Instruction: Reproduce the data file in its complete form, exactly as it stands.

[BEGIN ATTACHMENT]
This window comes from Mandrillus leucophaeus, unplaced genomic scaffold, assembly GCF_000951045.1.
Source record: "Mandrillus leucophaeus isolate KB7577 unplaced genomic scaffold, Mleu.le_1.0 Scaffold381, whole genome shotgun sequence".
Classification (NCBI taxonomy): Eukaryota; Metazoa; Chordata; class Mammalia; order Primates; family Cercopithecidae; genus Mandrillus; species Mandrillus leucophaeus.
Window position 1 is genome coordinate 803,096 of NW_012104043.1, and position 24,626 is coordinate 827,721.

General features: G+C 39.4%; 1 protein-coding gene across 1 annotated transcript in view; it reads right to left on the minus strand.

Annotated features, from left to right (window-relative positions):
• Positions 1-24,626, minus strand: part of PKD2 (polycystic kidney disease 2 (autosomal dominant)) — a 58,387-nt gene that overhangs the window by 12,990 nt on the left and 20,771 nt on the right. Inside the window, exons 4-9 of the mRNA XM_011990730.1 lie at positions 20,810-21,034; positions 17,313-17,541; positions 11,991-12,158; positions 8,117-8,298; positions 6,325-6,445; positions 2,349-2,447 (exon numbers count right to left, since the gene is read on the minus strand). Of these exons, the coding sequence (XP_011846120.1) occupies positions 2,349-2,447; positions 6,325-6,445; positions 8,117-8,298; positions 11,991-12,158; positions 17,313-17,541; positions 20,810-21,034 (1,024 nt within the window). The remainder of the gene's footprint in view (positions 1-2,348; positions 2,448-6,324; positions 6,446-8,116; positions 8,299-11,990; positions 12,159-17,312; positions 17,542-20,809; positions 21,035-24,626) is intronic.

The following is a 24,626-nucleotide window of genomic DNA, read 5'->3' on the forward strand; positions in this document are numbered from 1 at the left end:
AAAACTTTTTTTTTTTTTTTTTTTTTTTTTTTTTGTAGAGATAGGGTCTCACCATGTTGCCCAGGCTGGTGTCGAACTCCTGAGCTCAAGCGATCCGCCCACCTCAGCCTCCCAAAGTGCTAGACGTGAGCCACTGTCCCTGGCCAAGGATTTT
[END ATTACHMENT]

This window comes from Mandrillus leucophaeus, unplaced genomic scaffold, assembly GCF_000951045.1.
Source record: "Mandrillus leucophaeus isolate KB7577 unplaced genomic scaffold, Mleu.le_1.0 Scaffold381, whole genome shotgun sequence".
Classification (NCBI taxonomy): Eukaryota; Metazoa; Chordata; class Mammalia; order Primates; family Cercopithecidae; genus Mandrillus; species Mandrillus leucophaeus.
Window position 1 is genome coordinate 803,096 of NW_012104043.1, and position 24,626 is coordinate 827,721.

General features: G+C 39.4%; 1 protein-coding gene across 1 annotated transcript in view; it reads right to left on the minus strand.

Annotated features, from left to right (window-relative positions):
• Positions 1-24,626, minus strand: part of PKD2 (polycystic kidney disease 2 (autosomal dominant)) — a 58,387-nt gene that overhangs the window by 12,990 nt on the left and 20,771 nt on the right. Inside the window, exons 4-9 of the mRNA XM_011990730.1 lie at positions 20,810-21,034; positions 17,313-17,541; positions 11,991-12,158; positions 8,117-8,298; positions 6,325-6,445; positions 2,349-2,447 (exon numbers count right to left, since the gene is read on the minus strand). Of these exons, the coding sequence (XP_011846120.1) occupies positions 2,349-2,447; positions 6,325-6,445; positions 8,117-8,298; positions 11,991-12,158; positions 17,313-17,541; positions 20,810-21,034 (1,024 nt within the window). The remainder of the gene's footprint in view (positions 1-2,348; positions 2,448-6,324; positions 6,446-8,116; positions 8,299-11,990; positions 12,159-17,312; positions 17,542-20,809; positions 21,035-24,626) is intronic.

The following is a 24,626-nucleotide window of genomic DNA, read 5'->3' on the forward strand; positions in this document are numbered from 1 at the left end:
AAAACTTTTTTTTTTTTTTTTTTTTTTTTTTTTTGTAGAGATAGGGTCTCACCATGTTGCCCAGGCTGGTGTCGAACTCCTGAGCTCAAGCGATCCGCCCACCTCAGCCTCCCAAAGTGCTAGACGTGAGCCACTGTCCCTGGCCAAGGATTTT